The leadership track has helped me communicate more effectively with professionals by giving me opportunities to meet with influential leaders in the industry and pushing me to join events or organizations I am passionate about. It has also pushed me outside my comfort zone by helping me discover the ways I am able to influence, despite being an introvert. I know how to better manage conflict in team settings and how to build strong teams, which I know I will use daily in my professional life.
The leadership degree option entails a number of assessments to help the students gain valuable introspective views into their own lives. Each assessment was a valuable tool in describing how I interact with others. Beyond the realization of my own tendencies, there was also an appreciated level of education on how to handle the varying personalities and styles of conflict. My confidence has grown significantly in working with people as a result of this degree option.
How has the leadership track helped you personally?
I am a very different person than when I began the leadership track. This option gave me the opportunities and tools I needed to discover my potential and began to develop a vision for my life. Had I not enrolled in the track, I would have only caught glimpses of these things from taking the first electives. My confidence has grown, and my ability to lead is growing as well.
What was your individualized APPE rotation and what did you learn from this experience?
My rotation was a volunteer experience at a non-profit in Oklahoma City. I was able to spend a lot of time with the founder of an organization helping marginalized women and refugee families in the area and learn the trials and tribulations as well as joys of being fully committed to non-profit work.
My experience helped shape me with a clearer vision of what my future will hold as I pursue my calling of working with low-income families and children. I so appreciated the ongoing encouragement I received from Dr. Spies.
I shadowed Mike Suwalski, a senior director of the product development and innovation team for Walgreens in Chicago. I saw the current projects he was working on and what was required for a project to trickle down into the pharmacies for Walgreens. Not only did I see what he worked on, but he also introduced me to people on different teams working on a prescription savings card, adherence, immunizations, etc. I spoke to each of them individually and saw what it took for them to be in their current positions. My final project was to sit in front of the leadership team and pitch a new program that they hope to see in Walgreens.
My rotation was in Phoenix with the Be A Leader Foundation, a nonprofit organization. I worked with middle school and high school kids as they were taking the steps necessary to prepare themselves for college. After talking with Dean Wilson and Dr. Spies I realized my eventual goal in life was to start my own non-profit. By working at Be A Leader, a small organization with a huge impact, I realized that my goal is definitely attainable.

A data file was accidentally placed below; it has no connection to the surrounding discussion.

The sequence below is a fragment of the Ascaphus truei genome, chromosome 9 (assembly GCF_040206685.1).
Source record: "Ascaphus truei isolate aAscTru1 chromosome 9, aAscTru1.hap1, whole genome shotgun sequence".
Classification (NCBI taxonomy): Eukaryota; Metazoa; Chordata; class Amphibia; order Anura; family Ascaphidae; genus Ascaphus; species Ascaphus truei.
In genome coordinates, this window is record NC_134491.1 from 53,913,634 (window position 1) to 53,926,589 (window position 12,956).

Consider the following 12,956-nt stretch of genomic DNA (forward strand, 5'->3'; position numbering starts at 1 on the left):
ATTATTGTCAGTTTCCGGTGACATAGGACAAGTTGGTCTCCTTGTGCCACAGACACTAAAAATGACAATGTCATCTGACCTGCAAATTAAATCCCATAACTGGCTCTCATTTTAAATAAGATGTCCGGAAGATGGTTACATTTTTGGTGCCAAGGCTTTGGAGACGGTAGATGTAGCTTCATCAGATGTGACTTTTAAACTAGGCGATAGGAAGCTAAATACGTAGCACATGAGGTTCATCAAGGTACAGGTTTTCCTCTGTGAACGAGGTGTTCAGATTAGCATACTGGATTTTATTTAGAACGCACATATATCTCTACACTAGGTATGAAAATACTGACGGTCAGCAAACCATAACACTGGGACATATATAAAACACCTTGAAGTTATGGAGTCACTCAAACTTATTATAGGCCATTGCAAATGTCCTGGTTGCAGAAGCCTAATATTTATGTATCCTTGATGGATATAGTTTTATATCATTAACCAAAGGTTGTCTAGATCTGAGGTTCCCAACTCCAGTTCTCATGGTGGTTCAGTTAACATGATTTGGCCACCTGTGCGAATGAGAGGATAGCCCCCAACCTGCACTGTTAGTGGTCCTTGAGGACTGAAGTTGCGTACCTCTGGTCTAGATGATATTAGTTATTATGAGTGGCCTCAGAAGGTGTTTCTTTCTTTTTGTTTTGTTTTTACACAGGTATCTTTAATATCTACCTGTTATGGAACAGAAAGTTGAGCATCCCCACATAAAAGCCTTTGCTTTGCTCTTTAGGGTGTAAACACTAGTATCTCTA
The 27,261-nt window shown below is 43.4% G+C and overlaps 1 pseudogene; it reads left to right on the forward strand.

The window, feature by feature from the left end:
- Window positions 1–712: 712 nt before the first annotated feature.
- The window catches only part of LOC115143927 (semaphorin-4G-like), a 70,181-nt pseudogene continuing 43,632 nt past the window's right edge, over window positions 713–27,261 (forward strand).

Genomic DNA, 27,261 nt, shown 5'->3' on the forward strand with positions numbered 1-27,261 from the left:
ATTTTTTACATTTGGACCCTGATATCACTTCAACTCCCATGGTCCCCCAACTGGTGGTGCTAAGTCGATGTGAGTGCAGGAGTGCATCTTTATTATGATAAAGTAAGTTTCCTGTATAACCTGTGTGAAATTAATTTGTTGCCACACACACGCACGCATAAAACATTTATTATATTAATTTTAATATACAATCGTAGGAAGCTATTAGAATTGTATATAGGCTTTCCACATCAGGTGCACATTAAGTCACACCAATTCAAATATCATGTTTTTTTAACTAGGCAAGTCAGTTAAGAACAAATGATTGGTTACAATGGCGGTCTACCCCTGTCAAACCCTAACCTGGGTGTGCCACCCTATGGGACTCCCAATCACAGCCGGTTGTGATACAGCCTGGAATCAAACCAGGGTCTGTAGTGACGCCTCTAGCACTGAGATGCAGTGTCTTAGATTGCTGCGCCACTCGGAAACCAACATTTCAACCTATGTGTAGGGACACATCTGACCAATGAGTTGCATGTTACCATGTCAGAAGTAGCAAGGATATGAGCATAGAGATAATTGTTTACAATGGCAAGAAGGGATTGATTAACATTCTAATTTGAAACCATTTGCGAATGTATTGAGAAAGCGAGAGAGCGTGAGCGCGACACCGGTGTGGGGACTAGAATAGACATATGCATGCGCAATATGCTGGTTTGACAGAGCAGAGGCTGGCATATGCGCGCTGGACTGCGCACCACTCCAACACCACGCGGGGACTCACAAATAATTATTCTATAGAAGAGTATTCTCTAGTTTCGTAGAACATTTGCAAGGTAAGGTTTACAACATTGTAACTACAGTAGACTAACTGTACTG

What have your employers said about your leadership?
I worked at Oklahoma Children's Hospital for my two-week rotation this past summer. My preceptor called me into her office to review an evaluation she had done about my time spent working there. She reviewed my strengths and weaknesses and one of my strengths was leadership. One of her comments that stood out in my mind was this ... "I can definitely see you working in many different fields of pharmacy. However, I know that wherever you end up, you will be promoted to a leader/management position."
What would you advise a student looking at the leadership track?
Anyone who has even a little bit of interest in pursuing leadership development will benefit from the leadership track. The amount of time and effort the professors and other leaders pour into your development is invaluable. The benefits of this track would be difficult to obtain at any other time in life after school. I would encourage everyone to give it a try and dive in totally with the track. The potential gain from the time investment is larger than you even deem possible.
I encourage everyone to look at the leadership degree option for a variety of reasons. Employers value leadership, making this a very marketable skill set. More importantly, pharmacy needs people willing to step up and lead due to the constantly changing healthcare system. This degree option focuses on the fact that these skills can be built on and as with anything, the more you practice, the better you become.
The leadership track is guaranteed to stretch you in capacities different than any other course at pharmacy school. It is sure to challenge you and exceed your expectations. The skill sets and knowledge learned through this track will help differentiate you to potential employer. I'm confident that upon completing this track, my classmates and I will be prepared and equipped with a toolset different from many of our colleagues. If you are curious about this course, take the first step and simply enroll.